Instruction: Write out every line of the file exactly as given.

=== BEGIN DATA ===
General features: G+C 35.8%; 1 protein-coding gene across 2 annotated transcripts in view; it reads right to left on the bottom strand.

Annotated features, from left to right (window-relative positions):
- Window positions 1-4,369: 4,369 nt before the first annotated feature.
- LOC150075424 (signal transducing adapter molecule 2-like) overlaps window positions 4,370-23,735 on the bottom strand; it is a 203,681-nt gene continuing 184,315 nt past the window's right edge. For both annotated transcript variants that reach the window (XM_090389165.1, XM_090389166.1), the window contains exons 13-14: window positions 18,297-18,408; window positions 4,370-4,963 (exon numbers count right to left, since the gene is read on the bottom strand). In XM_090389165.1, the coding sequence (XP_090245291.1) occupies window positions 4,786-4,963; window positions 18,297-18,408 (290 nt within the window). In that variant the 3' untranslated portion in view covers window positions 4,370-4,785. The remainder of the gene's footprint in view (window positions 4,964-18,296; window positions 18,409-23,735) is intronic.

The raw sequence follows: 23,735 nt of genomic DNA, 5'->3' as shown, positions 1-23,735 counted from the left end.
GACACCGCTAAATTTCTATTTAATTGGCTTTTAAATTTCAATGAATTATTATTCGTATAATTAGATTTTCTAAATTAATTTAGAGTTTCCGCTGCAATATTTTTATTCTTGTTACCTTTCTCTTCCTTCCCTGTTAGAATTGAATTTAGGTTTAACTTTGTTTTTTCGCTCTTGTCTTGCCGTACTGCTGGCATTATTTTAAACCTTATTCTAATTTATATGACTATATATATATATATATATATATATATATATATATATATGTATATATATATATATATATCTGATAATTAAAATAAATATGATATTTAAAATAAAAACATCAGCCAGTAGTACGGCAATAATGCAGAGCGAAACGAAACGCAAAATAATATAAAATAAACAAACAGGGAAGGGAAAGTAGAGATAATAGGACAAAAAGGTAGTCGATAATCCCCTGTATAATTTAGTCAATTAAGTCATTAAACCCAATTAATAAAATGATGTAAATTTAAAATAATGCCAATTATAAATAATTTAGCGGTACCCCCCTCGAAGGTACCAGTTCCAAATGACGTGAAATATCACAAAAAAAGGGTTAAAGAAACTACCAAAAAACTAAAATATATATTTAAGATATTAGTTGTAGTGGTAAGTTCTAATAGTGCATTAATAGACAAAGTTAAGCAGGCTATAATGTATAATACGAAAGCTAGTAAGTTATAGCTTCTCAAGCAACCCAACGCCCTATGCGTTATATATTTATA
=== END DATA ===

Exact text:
General features: G+C 35.8%; 1 protein-coding gene across 2 annotated transcripts in view; it reads right to left on the bottom strand.

Annotated features, from left to right (window-relative positions):
- Window positions 1-4,369: 4,369 nt before the first annotated feature.
- LOC150075424 (signal transducing adapter molecule 2-like) overlaps window positions 4,370-23,735 on the bottom strand; it is a 203,681-nt gene continuing 184,315 nt past the window's right edge. For both annotated transcript variants that reach the window (XM_090389165.1, XM_090389166.1), the window contains exons 13-14: window positions 18,297-18,408; window positions 4,370-4,963 (exon numbers count right to left, since the gene is read on the bottom strand). In XM_090389165.1, the coding sequence (XP_090245291.1) occupies window positions 4,786-4,963; window positions 18,297-18,408 (290 nt within the window). In that variant the 3' untranslated portion in view covers window positions 4,370-4,785. The remainder of the gene's footprint in view (window positions 4,964-18,296; window positions 18,409-23,735) is intronic.

The raw sequence follows: 23,735 nt of genomic DNA, 5'->3' as shown, positions 1-23,735 counted from the left end.
GACACCGCTAAATTTCTATTTAATTGGCTTTTAAATTTCAATGAATTATTATTCGTATAATTAGATTTTCTAAATTAATTTAGAGTTTCCGCTGCAATATTTTTATTCTTGTTACCTTTCTCTTCCTTCCCTGTTAGAATTGAATTTAGGTTTAACTTTGTTTTTTCGCTCTTGTCTTGCCGTACTGCTGGCATTATTTTAAACCTTATTCTAATTTATATGACTATATATATATATATATATATATATATATATATATATATGTATATATATATATATATATCTGATAATTAAAATAAATATGATATTTAAAATAAAAACATCAGCCAGTAGTACGGCAATAATGCAGAGCGAAACGAAACGCAAAATAATATAAAATAAACAAACAGGGAAGGGAAAGTAGAGATAATAGGACAAAAAGGTAGTCGATAATCCCCTGTATAATTTAGTCAATTAAGTCATTAAACCCAATTAATAAAATGATGTAAATTTAAAATAATGCCAATTATAAATAATTTAGCGGTACCCCCCTCGAAGGTACCAGTTCCAAATGACGTGAAATATCACAAAAAAAGGGTTAAAGAAACTACCAAAAAACTAAAATATATATTTAAGATATTAGTTGTAGTGGTAAGTTCTAATAGTGCATTAATAGACAAAGTTAAGCAGGCTATAATGTATAATACGAAAGCTAGTAAGTTATAGCTTCTCAAGCAACCCAACGCCCTATGCGTTATATATTTATA